Hi, my name is Shilpa Mehta and I am a lawyer with the Feldstein Family Law Group.
In my practice, I am encountering more and more situations where a client meets with me and requests to retain my services for the sole purpose of obtaining a divorce. These clients often question why they require a separation agreement when they have mutually agreed to the terms of settlement and have been practicing their verbal agreement since separation. In today’s blog, I will discuss with you why a separation agreement may be required or is highly suggested before a divorce is obtained. In short strokes, a separation agreement does the “heavy lifting” before a Divorce Order is applied for and granted. But a separation agreement and a Divorce Order are not interchangeable terms.
In situations where children are involved, family law provides a judge with the discretion to stay a divorce or to hold off granting the divorce until he or she is satisfied that proper provisions have been made for the care and support of a child or children. Canadian courts focus on the practicalities of a separating couple. This means that judges want to know for sure that issues such as custody of and access to children is agreed upon, and that child support and spousal support, if any, is agreed upon. Absent of a comprehensive agreement being in place, it may be difficult to provide a court with the required assurances regarding the children that would allow parties to proceed with the divorce.
Further, even where a divorce has been granted, parties do not lose their rights to seek an equalization of their respective net family property as of the date of separation. Section 7(3) of the Family Law Act sets out limitation periods that apply to equalization claims. The Act allows for either party, the husband or the wife, to pursue a claim for equalization up to two years after the date of the divorce.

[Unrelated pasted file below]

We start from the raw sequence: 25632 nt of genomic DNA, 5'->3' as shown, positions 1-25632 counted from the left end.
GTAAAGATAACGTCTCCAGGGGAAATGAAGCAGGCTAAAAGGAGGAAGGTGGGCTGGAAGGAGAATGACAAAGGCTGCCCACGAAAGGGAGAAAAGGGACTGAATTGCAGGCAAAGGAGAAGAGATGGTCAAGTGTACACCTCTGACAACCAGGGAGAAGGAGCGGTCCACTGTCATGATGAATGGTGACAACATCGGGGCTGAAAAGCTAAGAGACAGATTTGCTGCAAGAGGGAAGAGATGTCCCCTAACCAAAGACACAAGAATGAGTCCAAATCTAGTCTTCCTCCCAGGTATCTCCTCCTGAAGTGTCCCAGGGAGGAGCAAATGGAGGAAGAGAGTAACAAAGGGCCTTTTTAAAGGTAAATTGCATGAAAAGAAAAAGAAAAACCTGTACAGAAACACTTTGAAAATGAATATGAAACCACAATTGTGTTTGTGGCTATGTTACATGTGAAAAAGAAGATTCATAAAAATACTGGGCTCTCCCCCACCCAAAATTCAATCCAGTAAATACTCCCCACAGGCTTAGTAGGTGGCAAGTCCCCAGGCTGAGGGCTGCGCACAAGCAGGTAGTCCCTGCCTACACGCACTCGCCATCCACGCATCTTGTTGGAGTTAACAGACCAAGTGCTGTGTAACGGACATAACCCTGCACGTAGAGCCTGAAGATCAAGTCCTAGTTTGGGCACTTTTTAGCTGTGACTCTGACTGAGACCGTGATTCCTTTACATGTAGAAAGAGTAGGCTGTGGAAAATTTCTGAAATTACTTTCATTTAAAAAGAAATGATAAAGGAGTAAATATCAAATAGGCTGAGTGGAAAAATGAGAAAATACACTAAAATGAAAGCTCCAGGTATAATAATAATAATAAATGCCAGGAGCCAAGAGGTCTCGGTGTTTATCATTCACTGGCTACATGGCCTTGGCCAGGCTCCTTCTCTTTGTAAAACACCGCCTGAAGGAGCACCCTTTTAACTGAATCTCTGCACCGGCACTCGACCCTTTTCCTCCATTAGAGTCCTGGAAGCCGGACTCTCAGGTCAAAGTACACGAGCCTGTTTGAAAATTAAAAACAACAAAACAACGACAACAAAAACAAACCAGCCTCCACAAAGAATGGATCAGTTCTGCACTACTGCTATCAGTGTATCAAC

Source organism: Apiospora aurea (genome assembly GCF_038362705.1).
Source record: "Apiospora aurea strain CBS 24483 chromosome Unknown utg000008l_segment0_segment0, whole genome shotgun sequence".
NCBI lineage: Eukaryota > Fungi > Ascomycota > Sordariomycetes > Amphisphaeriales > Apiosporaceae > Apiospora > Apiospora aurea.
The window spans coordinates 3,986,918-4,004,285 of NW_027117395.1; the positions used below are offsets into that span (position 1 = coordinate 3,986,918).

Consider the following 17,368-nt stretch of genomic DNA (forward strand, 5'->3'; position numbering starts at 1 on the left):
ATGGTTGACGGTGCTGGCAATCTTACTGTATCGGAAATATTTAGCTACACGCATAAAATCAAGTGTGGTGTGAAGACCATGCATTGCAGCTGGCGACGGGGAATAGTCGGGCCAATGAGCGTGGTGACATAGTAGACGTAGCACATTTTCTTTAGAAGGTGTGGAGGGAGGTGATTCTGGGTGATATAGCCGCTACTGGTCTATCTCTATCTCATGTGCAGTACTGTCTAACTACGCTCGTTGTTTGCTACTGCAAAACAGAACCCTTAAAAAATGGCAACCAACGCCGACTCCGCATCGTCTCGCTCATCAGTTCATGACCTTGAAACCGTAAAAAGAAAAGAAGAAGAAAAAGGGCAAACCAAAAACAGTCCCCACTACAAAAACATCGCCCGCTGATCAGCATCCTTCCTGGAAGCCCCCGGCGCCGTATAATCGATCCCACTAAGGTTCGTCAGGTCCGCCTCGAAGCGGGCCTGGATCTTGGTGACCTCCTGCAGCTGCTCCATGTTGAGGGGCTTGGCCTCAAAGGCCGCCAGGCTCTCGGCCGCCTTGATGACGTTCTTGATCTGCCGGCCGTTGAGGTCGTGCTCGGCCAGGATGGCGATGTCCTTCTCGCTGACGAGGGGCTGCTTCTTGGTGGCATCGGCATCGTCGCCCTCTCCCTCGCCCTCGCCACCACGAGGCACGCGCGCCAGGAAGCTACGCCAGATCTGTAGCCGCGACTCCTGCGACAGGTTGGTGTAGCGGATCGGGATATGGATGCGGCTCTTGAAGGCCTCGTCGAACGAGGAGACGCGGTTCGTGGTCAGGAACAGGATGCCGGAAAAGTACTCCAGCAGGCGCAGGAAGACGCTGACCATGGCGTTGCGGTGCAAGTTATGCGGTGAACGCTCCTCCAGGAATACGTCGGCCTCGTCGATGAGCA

The limitation period for starting a spousal support claim varies across provinces in Canada. The federal Divorce Act sets no time limit on when a spousal support claim can be started. This approach is followed in Alberta, Saskatchewan, Manitoba, Ontario and Nova Scotia. Therefore, while a claim for spousal support may be prejudiced by the passage of time, the granting of a divorce does not prevent spouses from later pursuing this claim as well.
As you can see, a divorce does not eliminate the possibility of either party pursuing other claims arising from their separation. For the sake of finality, it is always suggested that the parties enter into a comprehensive separation agreement.
If you would like more information on separation agreements for common law or married couples, please visit our website. If you would like to schedule a consultation to speak with one of our lawyers about your family matter, please call us at: (905) 581-7222.
Thanks for watching!